If the Alzheimer's caregiver becomes sick physically or emotionally, who is going to step into the vacuum when the caregiver no longer has the ability to care for the dementia patient?
In addition, Alzheimer's caregiver need help.
Mother's day weekend gives dementia caregivers an opportunity to discuss family caregiving issues with family and friends.
By Bob DeMarco
Alzheimer's Reading Room
Two things every family should know.
30 percent of dementia caregivers end up suffering from depression. Good families should be working together to make sure this doesn't happen. Three out of ten. The odds are stacked against you.
Families should consider this simple proposition. If the Alzheimer's caregiver becomes sick physically or emotionally, who is going to step into the vacuum when they no longer have the ability to care for the Alzheimer's patient?
Next, in order to communicate effectively with someone living Alzheimer's disease or dementia you need to develop a new set of communication skills. This takes time and effort.
Failure to do this can cause an Alzheimer's patient to become miserable or mean. Poor communication can also cause Alzheimer's patients to deteriorate more rapidly. The inability to communicate effectively lowers the quality of life of a person living with dementia; and, lowers the quality of the life of the dementia caregiver.
The ARR is full of articles indicating that Alzheimer's patients are capable of "more" then is commonly known or considered. All family members should be aware of this.
If distance is an issue, you can still bring these articles into their awareness on Mother's day weekend and discuss them over the phone.
Whether its your Mother, Father, Spouse, or a friend this is a good time to discuss Alzheimer's issues and bring these issues out into the light of day.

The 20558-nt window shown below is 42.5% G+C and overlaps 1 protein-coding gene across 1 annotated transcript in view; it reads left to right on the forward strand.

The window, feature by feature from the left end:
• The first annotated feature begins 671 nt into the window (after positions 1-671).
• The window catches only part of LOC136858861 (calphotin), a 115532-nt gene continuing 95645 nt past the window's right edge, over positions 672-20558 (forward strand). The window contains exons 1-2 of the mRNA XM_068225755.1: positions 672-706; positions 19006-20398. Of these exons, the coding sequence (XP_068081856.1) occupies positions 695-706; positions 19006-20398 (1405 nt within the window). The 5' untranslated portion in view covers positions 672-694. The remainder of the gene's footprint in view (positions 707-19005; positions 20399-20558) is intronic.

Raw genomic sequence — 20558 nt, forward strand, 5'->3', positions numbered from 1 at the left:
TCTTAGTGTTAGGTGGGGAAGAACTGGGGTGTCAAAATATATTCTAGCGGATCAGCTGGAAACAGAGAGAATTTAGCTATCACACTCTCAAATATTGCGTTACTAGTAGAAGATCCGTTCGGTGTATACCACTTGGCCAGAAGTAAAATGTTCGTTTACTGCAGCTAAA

You can share this article via email and then discuss if necessary. The best path to good effective Alzheimer's caregiving is open, honest, communication.
If as a caregiver you are feeling lonely, abandoned, stressed, or just plain worn out this is an opportunity to bring these issues into the open. At the end of day, the only thing you can do as an Alzheimer's caregiver is inform and enlighten others. You can lead them to water, but it is up to them to drink. So lead.
If they don't follow you will know that you tried. As a caregiver you will know that you controlled what you can control -- You.
Knowing that you did what you could do often brings feelings of accomplishment and releases you from under the dark cloud that is often a source of depression. Blow those clouds away. Take action.
Don't be afraid to ask for help with your dementia patient. Caring for dementia patients is very difficult and teamwork works best.
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Bob DeMarco is the Founder of the Alzheimer's Reading Room and an Alzheimer's caregiver.
Original content the Alzheimer's Reading Room